School autonomy, marketisation and social justice: the plight of principals and schools

Amanda Keddie, Katrina Claire MacDonald, Jill Blackmore, Scott Eacott, Brad Gobby, Caroline Mahony, Richard Niesche, Jane Wilkinson

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Abstract

There remains strong political support for school autonomy reform within Australian public education despite evidence linking this reform to exacerbating school and systemic inequities. This paper presents interview data from key education stakeholders gathered from a broader study that is investigating the social justice implications of school autonomy reform across three Australian states. We focus on the concerns these stakeholders raise about the plight of principals and particular schools when policies of school autonomy converge with market imperatives of economic efficiency, competition and public accountability. Such concerns reflect the significance of education systems providing greater and more nuanced support for principals and schools to manage the extra responsibilities of greater school autonomy and accountability. While these aspects of support are central, we argue that systemic reform that is driven by educative, rather than market, imperatives is necessary for creating a context where school autonomy can be mobilised for social justice.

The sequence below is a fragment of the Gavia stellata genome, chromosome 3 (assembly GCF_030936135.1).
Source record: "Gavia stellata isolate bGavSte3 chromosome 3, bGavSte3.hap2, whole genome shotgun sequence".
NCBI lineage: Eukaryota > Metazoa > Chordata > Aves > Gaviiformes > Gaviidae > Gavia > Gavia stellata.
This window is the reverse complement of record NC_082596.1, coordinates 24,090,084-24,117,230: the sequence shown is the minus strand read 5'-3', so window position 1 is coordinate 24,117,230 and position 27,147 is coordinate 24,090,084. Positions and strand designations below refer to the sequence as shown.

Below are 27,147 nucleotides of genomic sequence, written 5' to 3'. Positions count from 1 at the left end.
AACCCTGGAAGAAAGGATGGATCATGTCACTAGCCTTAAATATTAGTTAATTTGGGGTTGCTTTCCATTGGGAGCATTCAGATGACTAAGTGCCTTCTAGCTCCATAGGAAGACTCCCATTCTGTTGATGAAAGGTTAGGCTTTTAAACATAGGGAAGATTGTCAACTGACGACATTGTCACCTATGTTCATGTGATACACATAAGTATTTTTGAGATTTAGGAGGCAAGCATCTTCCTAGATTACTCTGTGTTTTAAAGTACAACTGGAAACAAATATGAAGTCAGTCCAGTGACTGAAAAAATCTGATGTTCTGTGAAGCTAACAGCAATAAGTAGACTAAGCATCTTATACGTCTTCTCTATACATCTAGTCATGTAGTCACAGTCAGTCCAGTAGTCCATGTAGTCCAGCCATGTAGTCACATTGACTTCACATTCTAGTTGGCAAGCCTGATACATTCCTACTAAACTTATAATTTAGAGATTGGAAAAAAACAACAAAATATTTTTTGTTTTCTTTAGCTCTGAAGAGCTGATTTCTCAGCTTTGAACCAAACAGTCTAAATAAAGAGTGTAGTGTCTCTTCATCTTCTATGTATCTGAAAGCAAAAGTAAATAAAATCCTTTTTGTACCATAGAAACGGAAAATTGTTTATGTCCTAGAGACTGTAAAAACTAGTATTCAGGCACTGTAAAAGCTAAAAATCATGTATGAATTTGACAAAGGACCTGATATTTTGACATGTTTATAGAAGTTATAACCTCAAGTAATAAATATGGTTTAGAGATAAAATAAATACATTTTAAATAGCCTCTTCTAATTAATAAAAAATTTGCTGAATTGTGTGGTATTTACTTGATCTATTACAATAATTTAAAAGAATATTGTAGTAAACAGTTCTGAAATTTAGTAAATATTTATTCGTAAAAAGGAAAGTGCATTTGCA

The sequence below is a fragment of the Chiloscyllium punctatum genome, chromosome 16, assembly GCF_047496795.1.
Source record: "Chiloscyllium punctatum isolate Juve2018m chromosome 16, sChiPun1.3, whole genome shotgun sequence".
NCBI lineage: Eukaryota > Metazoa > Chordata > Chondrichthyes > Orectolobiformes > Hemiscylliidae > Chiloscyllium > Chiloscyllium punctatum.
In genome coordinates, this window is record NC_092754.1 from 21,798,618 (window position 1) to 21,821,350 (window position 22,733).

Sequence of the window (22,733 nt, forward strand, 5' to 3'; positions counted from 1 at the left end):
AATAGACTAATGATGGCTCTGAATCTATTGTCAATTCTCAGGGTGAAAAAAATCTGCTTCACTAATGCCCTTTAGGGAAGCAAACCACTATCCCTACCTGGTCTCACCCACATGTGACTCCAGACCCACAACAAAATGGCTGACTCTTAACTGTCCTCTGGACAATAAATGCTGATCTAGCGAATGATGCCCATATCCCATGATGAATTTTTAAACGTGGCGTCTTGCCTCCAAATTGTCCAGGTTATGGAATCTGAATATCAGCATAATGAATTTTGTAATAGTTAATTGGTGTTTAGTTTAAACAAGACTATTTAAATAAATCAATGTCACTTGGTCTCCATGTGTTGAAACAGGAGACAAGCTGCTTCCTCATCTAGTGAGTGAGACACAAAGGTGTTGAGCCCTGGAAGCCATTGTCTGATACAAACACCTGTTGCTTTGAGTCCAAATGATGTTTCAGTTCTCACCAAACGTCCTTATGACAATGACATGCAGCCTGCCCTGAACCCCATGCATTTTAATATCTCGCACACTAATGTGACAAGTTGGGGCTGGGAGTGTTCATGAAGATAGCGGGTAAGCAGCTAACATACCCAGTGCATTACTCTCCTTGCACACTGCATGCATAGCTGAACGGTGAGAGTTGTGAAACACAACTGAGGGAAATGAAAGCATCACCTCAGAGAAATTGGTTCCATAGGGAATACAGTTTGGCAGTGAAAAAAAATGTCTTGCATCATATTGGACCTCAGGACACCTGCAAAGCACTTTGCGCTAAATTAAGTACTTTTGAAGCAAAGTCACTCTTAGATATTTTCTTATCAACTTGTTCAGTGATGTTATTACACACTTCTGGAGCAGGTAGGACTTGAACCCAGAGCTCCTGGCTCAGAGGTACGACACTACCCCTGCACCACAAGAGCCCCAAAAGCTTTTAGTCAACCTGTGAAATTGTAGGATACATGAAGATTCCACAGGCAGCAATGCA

Original languageEnglish
Pages (from-to)432-447
Number of pages16
JournalJournal of Educational Administration and History
Volume52
Issue number4
DOIs
Publication statusPublished - 2020

Keywords

  • principals
  • public education
  • school autonomy reform
  • Social justice

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